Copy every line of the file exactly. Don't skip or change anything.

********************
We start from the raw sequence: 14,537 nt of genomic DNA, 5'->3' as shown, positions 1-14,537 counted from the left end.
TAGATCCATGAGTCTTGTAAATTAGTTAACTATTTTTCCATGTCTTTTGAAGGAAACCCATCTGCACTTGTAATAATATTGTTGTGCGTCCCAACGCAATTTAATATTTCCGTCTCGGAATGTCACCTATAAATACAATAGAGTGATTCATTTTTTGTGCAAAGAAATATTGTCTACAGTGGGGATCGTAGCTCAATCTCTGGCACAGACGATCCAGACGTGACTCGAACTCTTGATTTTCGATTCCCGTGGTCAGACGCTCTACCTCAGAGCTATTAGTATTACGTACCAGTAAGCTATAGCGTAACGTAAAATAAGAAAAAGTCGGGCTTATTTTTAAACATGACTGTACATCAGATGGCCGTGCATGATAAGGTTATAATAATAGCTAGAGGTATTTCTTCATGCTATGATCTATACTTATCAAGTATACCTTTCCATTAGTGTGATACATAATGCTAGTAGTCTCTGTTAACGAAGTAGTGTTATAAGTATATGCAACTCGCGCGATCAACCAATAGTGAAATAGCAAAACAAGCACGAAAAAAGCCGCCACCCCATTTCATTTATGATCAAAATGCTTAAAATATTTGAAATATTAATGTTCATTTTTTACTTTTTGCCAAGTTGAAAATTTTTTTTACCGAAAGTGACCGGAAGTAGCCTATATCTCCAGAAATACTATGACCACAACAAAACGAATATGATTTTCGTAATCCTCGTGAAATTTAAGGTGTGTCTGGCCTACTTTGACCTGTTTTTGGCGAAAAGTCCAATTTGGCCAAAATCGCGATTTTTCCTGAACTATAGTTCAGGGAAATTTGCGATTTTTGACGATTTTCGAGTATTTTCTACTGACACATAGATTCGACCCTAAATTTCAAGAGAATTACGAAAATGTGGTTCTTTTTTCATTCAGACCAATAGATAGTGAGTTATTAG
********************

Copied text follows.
We start from the raw sequence: 14,537 nt of genomic DNA, 5'->3' as shown, positions 1-14,537 counted from the left end.
TAGATCCATGAGTCTTGTAAATTAGTTAACTATTTTTCCATGTCTTTTGAAGGAAACCCATCTGCACTTGTAATAATATTGTTGTGCGTCCCAACGCAATTTAATATTTCCGTCTCGGAATGTCACCTATAAATACAATAGAGTGATTCATTTTTTGTGCAAAGAAATATTGTCTACAGTGGGGATCGTAGCTCAATCTCTGGCACAGACGATCCAGACGTGACTCGAACTCTTGATTTTCGATTCCCGTGGTCAGACGCTCTACCTCAGAGCTATTAGTATTACGTACCAGTAAGCTATAGCGTAACGTAAAATAAGAAAAAGTCGGGCTTATTTTTAAACATGACTGTACATCAGATGGCCGTGCATGATAAGGTTATAATAATAGCTAGAGGTATTTCTTCATGCTATGATCTATACTTATCAAGTATACCTTTCCATTAGTGTGATACATAATGCTAGTAGTCTCTGTTAACGAAGTAGTGTTATAAGTATATGCAACTCGCGCGATCAACCAATAGTGAAATAGCAAAACAAGCACGAAAAAAGCCGCCACCCCATTTCATTTATGATCAAAATGCTTAAAATATTTGAAATATTAATGTTCATTTTTTACTTTTTGCCAAGTTGAAAATTTTTTTTACCGAAAGTGACCGGAAGTAGCCTATATCTCCAGAAATACTATGACCACAACAAAACGAATATGATTTTCGTAATCCTCGTGAAATTTAAGGTGTGTCTGGCCTACTTTGACCTGTTTTTGGCGAAAAGTCCAATTTGGCCAAAATCGCGATTTTTCCTGAACTATAGTTCAGGGAAATTTGCGATTTTTGACGATTTTCGAGTATTTTCTACTGACACATAGATTCGACCCTAAATTTCAAGAGAATTACGAAAATGTGGTTCTTTTTTCATTCAGACCAATAGATAGTGAGTTATTAG